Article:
Wellness blogger Belle Gibson is facing more than $1 million in fines over hoax cancer claims

Belle Gibson during her 60 minutes interview. Source: screenshot

Belle Gibson, the disgraced health blogger and app developer who lied about having terminal brain cancer and built a business around her “wellness” advice, may be charged by Consumer Affairs Victoria with deceptive conduct.

Gibson, then 23, became a regular on the celebrity wellness circuit for her “miraculous” recovery from terminal illness thanks to her diet, before her empire came crumbling down 12 months ago when the hoax was revealed after she failed to make promised donations to charity.

Consumer Affairs Victoria (CAV) said it will take legal action against her company Inkerman Road Nominees Pty Ltd, currently in liquidation, and Annabelle Gibson, for a range of false claims, following detailed investigation into alleged breaches of Australian Consumer Law. The company, formerly known as Belle Gibson Pty Ltd, was placed into liquidation last month and owes more than $140,000.

As part of the CAV’s investigation, publisher Penguin Australia has agreed to pay $30,000 to a Victoria’s consumer law fund for publishing Gibson’s book, The Whole Pantry, without properly fact checking.

CAV director Simon Cohen applied for leave to commence proceedings in Federal Court of Australia because Gibson’s company is in liquidation. If granted, CAV will charge Gibson over false claims relating to her diagnosis with terminal brain cancer, her rejection of conventional cancer treatments in favour of natural remedies, and the donation of proceeds to charities.

Gibson, now 24, could face up to $220,000 in fines personally, and her company, $1.1 million, for false and misleading claims.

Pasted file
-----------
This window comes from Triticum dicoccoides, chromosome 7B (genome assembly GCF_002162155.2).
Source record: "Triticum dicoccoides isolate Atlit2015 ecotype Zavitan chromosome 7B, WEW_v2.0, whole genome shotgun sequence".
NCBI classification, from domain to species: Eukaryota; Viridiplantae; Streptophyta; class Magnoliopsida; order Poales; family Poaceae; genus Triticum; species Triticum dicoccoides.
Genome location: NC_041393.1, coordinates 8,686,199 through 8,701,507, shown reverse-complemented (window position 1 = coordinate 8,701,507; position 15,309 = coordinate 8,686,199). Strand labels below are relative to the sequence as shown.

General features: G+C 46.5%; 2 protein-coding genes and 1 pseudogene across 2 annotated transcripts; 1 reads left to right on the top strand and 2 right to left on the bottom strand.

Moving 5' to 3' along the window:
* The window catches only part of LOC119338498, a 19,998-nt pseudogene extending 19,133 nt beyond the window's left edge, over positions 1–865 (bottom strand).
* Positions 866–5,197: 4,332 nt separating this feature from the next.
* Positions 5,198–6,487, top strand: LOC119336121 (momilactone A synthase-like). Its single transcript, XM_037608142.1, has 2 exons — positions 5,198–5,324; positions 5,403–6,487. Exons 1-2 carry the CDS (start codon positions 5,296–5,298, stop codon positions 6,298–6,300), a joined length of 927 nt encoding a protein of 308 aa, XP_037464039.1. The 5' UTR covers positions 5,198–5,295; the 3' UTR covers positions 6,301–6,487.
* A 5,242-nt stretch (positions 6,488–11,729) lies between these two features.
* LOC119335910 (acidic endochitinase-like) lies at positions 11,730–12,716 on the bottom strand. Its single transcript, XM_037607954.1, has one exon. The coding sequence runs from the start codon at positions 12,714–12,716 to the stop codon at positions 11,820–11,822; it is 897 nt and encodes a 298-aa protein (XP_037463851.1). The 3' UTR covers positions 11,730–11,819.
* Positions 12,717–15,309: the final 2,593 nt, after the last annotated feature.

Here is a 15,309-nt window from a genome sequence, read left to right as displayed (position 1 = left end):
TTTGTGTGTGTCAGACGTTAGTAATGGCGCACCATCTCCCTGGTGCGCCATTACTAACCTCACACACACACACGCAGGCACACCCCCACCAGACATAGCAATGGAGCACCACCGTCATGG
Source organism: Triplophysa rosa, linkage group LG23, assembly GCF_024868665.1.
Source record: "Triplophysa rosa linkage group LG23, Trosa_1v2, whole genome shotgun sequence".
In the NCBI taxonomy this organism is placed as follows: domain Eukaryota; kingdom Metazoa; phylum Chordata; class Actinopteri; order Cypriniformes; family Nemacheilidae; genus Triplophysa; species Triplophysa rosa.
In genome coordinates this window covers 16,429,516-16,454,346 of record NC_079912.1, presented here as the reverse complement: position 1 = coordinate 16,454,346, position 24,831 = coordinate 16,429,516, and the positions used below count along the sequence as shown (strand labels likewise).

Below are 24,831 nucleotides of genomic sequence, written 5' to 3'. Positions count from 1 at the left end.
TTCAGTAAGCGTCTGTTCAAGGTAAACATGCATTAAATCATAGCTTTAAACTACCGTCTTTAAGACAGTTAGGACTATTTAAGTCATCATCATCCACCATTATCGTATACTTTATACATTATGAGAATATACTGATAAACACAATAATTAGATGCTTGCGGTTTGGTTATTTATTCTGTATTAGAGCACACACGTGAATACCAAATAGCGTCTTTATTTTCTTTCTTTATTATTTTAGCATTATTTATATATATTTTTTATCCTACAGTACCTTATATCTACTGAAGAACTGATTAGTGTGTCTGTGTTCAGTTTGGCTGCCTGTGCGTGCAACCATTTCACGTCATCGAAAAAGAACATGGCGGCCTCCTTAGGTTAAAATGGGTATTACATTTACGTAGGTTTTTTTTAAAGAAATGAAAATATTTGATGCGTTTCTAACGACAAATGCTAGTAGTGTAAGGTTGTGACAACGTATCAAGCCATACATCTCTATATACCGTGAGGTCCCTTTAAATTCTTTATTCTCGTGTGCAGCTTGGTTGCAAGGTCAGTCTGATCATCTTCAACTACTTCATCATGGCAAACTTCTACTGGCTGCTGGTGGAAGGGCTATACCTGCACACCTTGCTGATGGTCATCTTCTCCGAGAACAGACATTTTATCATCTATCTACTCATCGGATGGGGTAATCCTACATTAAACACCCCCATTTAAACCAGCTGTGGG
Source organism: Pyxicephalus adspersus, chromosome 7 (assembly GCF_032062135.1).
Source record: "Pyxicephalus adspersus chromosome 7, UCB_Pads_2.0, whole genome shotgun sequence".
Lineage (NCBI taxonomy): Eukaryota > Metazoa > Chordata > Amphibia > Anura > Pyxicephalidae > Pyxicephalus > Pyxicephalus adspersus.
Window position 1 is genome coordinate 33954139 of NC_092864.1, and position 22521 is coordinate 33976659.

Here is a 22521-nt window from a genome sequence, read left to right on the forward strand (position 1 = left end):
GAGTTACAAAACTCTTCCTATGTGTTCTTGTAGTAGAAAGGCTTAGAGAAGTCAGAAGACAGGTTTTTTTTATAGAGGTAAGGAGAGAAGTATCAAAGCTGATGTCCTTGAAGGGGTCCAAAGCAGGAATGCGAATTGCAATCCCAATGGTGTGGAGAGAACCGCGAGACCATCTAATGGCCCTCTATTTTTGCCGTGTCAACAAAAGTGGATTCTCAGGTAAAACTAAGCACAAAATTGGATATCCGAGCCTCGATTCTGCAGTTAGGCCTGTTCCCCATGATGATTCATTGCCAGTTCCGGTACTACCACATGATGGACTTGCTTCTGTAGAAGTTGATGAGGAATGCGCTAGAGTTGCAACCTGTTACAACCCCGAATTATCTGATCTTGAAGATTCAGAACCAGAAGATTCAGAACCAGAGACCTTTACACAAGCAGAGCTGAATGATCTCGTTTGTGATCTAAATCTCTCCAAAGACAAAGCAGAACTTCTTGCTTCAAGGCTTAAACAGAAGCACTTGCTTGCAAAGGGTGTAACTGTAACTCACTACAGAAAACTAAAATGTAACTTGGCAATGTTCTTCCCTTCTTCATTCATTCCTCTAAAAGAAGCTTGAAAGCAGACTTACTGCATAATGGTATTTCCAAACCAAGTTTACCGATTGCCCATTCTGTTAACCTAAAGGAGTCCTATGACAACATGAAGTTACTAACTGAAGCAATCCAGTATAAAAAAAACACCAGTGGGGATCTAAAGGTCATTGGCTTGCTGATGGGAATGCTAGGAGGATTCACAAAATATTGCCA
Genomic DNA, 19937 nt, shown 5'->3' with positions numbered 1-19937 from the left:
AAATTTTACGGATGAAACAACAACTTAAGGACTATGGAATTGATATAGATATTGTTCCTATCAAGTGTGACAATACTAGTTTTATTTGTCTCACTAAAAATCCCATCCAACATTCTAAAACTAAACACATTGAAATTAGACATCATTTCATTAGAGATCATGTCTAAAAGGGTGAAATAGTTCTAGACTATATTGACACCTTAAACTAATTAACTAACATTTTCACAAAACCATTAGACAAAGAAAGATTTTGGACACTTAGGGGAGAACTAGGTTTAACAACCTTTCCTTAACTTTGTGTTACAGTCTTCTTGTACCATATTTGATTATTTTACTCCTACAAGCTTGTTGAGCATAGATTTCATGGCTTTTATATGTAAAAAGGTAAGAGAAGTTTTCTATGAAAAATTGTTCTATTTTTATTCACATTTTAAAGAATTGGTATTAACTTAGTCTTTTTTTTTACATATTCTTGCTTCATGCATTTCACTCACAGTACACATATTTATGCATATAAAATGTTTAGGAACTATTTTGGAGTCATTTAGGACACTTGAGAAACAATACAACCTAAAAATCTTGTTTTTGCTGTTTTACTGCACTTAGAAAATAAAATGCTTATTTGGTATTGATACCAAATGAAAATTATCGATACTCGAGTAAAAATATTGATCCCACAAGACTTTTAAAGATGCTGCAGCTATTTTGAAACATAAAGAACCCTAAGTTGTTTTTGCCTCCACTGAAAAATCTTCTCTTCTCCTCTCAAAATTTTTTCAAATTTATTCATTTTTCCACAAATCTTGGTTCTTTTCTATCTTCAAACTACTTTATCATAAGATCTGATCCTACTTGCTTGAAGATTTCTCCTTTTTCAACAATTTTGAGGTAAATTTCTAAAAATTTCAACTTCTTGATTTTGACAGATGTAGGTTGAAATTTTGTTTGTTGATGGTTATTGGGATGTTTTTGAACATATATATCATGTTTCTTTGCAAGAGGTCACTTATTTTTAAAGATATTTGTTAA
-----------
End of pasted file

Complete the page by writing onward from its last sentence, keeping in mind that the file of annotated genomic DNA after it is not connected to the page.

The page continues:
Melbourne-based Gibson’s fraud began in 2013 and she rose to prominence on social media by claiming she had survived terminal illness for five years using diet and traditional remedies. It led to a best-selling wellness app on Apple’s iTunes store, and when the Apple Watch was launched, Gibson’s app played a central part in the company’s marketing.

She became a media darling for her “inspirational” story, with around 200,000 followers on Instagram. Elle Australia declared her 2014’s “most inspiring person”.

Her success was global, offering hope to people with cancer around the planet. Penguin had planned to publish her book in the US and UK.

Apple had flown Gibson to the US to work on the watch app prior to its launch, but when doubts over Gibson’s claims emerged last year, the app was pulled, followed by her book.

Everything, even the age she claimed to be, was a lie.

Victorian police had previously investigated Gibson, but did not press any charges. Consumer Affairs Victoria has not cited Apple in its legal proceedings.

The Gibson story in this month’s Australian Women’s Weekly. Image: AWW

Gibson’s burgeoning empire came crumbling down when Fairfax Media revealed she had failed to pass on donations she promised to make to charities.

After a year of inspirational stories about her “remarkable journey”, journalists began digging and questions began to emerge about her cancer claims, with experts saying her stories of multiple cancers were implausible.

She had claimed that in 2009 she had three heart operations, two cardiac arrests, died twice on the operating table, and suffered a stroke and brain tumour. But she didn’t.

Gibson maintained she would provide details of her illness right up until an interview in April last year with Australian Women’s Weekly in which she finally confessed to her deception.

Gibson was asked outright if she has, or has ever had cancer.

“No. None of it’s true,” she said.

In June last year, Gibson appeared on 60 Minutes and tried to defend her lies, claiming “I’ve not been intentionally untruthful”.

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